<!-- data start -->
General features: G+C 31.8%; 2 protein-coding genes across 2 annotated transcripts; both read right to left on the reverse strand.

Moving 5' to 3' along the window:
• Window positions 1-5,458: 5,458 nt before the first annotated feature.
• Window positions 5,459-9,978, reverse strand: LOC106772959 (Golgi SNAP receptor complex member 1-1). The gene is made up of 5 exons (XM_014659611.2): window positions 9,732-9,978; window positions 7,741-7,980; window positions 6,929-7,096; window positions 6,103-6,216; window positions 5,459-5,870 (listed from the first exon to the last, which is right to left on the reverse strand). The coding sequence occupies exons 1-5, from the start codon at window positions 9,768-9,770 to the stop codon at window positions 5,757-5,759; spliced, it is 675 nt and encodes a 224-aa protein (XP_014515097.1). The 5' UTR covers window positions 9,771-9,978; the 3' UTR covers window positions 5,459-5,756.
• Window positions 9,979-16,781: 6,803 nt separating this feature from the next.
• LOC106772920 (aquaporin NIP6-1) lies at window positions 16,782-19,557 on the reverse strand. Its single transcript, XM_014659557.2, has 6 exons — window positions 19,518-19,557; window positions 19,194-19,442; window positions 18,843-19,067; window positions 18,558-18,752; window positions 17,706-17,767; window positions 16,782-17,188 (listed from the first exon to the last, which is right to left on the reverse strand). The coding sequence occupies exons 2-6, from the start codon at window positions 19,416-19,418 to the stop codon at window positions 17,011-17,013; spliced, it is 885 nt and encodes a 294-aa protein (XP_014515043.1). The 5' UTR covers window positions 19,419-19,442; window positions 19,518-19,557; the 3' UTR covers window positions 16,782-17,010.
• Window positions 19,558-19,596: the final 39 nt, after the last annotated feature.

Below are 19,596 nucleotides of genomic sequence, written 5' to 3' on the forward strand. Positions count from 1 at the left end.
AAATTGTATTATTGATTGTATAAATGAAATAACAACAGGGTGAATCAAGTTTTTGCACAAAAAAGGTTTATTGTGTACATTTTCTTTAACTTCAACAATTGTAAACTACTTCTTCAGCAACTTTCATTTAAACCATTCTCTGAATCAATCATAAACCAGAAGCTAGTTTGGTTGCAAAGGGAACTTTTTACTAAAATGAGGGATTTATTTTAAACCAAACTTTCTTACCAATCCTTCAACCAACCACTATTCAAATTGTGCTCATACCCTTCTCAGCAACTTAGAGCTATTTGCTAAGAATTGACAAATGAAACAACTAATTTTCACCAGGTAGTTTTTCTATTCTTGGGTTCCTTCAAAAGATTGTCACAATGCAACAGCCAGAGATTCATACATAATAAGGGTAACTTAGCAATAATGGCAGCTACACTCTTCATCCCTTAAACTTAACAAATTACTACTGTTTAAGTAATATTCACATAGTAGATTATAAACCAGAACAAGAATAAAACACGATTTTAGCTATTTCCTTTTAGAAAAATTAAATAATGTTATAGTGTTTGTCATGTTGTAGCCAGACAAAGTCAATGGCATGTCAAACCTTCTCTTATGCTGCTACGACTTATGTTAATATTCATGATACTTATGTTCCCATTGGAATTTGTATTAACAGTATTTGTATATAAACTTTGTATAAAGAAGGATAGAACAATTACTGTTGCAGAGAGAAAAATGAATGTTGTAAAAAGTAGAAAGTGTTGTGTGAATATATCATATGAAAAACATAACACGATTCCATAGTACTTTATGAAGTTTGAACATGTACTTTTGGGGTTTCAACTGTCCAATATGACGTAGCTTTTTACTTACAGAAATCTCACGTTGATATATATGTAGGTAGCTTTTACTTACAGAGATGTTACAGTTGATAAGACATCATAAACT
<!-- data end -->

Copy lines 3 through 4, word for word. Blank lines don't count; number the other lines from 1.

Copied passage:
• Window positions 1-5,458: 5,458 nt before the first annotated feature.
• Window positions 5,459-9,978, reverse strand: LOC106772959 (Golgi SNAP receptor complex member 1-1). The gene is made up of 5 exons (XM_014659611.2): window positions 9,732-9,978; window positions 7,741-7,980; window positions 6,929-7,096; window positions 6,103-6,216; window positions 5,459-5,870 (listed from the first exon to the last, which is right to left on the reverse strand). The coding sequence occupies exons 1-5, from the start codon at window positions 9,768-9,770 to the stop codon at window positions 5,757-5,759; spliced, it is 675 nt and encodes a 224-aa protein (XP_014515097.1). The 5' UTR covers window positions 9,771-9,978; the 3' UTR covers window positions 5,459-5,756.